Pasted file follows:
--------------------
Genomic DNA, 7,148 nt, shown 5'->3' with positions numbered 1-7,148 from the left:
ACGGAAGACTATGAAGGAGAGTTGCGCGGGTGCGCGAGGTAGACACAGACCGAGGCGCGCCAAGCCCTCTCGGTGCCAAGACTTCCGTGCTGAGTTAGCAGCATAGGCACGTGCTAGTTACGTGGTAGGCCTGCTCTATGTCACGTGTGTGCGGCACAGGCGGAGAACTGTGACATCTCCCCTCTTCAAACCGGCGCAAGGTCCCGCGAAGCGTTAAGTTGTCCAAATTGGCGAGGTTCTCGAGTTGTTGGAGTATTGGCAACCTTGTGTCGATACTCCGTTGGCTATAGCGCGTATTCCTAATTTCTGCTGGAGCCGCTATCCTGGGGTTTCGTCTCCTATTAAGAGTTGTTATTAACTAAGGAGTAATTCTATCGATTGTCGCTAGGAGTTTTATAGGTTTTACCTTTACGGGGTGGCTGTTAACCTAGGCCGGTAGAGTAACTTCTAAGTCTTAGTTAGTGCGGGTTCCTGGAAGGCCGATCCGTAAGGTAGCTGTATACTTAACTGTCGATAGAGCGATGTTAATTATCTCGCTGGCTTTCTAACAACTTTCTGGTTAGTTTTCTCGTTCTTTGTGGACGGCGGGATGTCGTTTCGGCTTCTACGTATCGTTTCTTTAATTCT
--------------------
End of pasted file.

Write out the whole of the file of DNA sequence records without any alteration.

Genomic DNA, 7,148 nt, shown 5'->3' with positions numbered 1-7,148 from the left:
ACGGAAGACTATGAAGGAGAGTTGCGCGGGTGCGCGAGGTAGACACAGACCGAGGCGCGCCAAGCCCTCTCGGTGCCAAGACTTCCGTGCTGAGTTAGCAGCATAGGCACGTGCTAGTTACGTGGTAGGCCTGCTCTATGTCACGTGTGTGCGGCACAGGCGGAGAACTGTGACATCTCCCCTCTTCAAACCGGCGCAAGGTCCCGCGAAGCGTTAAGTTGTCCAAATTGGCGAGGTTCTCGAGTTGTTGGAGTATTGGCAACCTTGTGTCGATACTCCGTTGGCTATAGCGCGTATTCCTAATTTCTGCTGGAGCCGCTATCCTGGGGTTTCGTCTCCTATTAAGAGTTGTTATTAACTAAGGAGTAATTCTATCGATTGTCGCTAGGAGTTTTATAGGTTTTACCTTTACGGGGTGGCTGTTAACCTAGGCCGGTAGAGTAACTTCTAAGTCTTAGTTAGTGCGGGTTCCTGGAAGGCCGATCCGTAAGGTAGCTGTATACTTAACTGTCGATAGAGCGATGTTAATTATCTCGCTGGCTTTCTAACAACTTTCTGGTTAGTTTTCTCGTTCTTTGTGGACGGCGGGATGTCGTTTCGGCTTCTACGTATCGTTTCTTTAATTCT